Over the next month or two, either some other pollsters will confirm that Biden has dropped from “clear front-runner” status, or they won’t. It’s still too early for that to matter much. Someone other than those three will more than likely make a run at the top bracket, after a good performance in one of the debates or a good showing in one of the early primaries or caucuses.

Over at Vox, Andrew Prokop says the best way to view the whole set of recent Democratic primary polling is that there are three candidates packed pretty closely at the top, with a bit of distance between that three-way tier and the rest of the pack. (And, I would add, no guarantee that someone from the rest of the pack won’t soon join the top-tier nor that one of the now top-three-sters won’t soon fizzle.)

My preachment: Keep thinking about who would be a good president. Don’t get locked into who’s up or down a point or two, because it will change soon. You’re allowed to ask yourself who you think will hold up the best under the inevitable Trump-lashing, but don’t be too confident of your ability to figure that out either. Donate, or door-knock or volunteer. Get some people you know who don’t always vote to vote this time around. And whatever you do, don’t pay as much attention to polls as I do, and if you can’t manage that, keep reminding yourself that polls are a margin-of-error snapshot of the recent past, not a foreteller of the future.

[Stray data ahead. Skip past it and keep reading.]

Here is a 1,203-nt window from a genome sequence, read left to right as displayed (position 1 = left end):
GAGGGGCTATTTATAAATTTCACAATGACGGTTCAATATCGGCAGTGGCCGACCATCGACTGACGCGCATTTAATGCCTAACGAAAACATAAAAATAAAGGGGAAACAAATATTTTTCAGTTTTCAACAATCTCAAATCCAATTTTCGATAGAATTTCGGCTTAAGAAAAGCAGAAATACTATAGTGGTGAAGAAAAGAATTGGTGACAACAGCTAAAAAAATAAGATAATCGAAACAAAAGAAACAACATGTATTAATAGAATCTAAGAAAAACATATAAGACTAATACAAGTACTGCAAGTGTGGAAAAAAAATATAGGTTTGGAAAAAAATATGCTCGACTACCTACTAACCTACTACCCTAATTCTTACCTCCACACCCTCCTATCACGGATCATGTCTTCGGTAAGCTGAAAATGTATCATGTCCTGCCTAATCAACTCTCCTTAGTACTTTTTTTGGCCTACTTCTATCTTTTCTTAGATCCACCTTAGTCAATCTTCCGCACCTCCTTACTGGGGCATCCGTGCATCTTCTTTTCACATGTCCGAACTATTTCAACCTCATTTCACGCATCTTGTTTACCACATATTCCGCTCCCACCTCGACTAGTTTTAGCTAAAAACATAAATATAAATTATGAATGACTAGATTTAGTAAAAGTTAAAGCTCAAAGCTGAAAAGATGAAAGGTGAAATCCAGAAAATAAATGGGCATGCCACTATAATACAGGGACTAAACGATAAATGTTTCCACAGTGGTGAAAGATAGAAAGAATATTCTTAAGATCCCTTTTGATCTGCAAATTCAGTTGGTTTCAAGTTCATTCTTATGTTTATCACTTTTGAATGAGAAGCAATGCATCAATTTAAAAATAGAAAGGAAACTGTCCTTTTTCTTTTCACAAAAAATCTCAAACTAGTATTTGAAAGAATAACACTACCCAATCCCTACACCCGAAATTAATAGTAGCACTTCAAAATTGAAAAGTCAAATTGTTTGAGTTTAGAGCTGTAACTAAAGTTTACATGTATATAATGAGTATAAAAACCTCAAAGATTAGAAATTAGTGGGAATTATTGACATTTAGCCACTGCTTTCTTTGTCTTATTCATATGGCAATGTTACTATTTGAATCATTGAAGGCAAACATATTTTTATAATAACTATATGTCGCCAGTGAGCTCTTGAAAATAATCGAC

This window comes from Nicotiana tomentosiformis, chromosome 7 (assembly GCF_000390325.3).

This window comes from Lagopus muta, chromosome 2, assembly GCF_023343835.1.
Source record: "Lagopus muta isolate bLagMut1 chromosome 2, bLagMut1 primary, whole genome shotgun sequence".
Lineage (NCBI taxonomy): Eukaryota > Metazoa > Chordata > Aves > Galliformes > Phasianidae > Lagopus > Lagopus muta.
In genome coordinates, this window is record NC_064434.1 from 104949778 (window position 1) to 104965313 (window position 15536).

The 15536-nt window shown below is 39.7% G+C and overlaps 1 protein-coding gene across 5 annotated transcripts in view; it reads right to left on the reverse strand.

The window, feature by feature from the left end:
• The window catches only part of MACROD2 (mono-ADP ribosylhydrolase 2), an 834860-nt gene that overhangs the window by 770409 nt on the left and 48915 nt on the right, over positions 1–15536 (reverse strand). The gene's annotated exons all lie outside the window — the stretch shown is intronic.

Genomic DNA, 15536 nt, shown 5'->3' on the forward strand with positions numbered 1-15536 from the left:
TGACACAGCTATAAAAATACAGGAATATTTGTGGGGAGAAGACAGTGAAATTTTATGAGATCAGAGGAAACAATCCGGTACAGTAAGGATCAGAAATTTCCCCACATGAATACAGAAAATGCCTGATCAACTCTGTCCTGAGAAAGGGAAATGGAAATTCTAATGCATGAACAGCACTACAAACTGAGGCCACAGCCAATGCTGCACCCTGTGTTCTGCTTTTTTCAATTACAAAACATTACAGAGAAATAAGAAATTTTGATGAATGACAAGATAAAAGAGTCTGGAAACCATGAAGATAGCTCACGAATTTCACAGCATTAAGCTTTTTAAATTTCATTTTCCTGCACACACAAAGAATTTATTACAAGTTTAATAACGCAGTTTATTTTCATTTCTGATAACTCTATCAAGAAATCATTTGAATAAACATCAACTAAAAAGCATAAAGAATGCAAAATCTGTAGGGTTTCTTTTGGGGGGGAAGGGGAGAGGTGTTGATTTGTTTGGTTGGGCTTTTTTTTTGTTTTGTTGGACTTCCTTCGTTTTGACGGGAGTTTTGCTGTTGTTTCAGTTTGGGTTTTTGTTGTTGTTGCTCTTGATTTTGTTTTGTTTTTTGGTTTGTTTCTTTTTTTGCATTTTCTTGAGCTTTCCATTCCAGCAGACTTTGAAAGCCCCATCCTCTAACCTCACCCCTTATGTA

The link below will get you Monmouth’s own write up of its poll, headlined:

“3-Way Lead as Dem 2020 Picture Shifts; Sanders and Warren rise; Biden drops.”

Comments (26)

  1. Submitted by RB Holbrook on 08/27/2019 - 11:00 am.

    I thought this would happen.

    For all his much-touted “centrism” and “bipartisanship,” Biden just has not been generating any real enthusiasm. Voters who pick him as their first choice fall back on the old “electability” arguments, without saying why he would be a better choice for President than any of his rivals for the nomination. While electability is important, there has to be a more compelling reason to support a candidate.

  2. Submitted by Brian Simon on 08/27/2019 - 11:09 am.

    Agreed, touting any given poll as predictive is a fool’s errand.

    Having said that, I, for one, like this trend.

    Perhaps I’m only looking for reinforcing my view, but I’ve seen several stories about Warren’s rise – large crowds, builing momentum, that agree with this poll. I expect we’ll see more of it, which would be good for Dems. If it were up to me, Sen Warren will be President Warren in 2021.

  3. Submitted by Paul Udstrand on 08/27/2019 - 11:26 am.

    I do think think these three are the top contenders, and I suspect Biden’s support will melt as we get closer to Iowa and the primaries, I predict his support will collapse and it will come down to Warren or Sanders.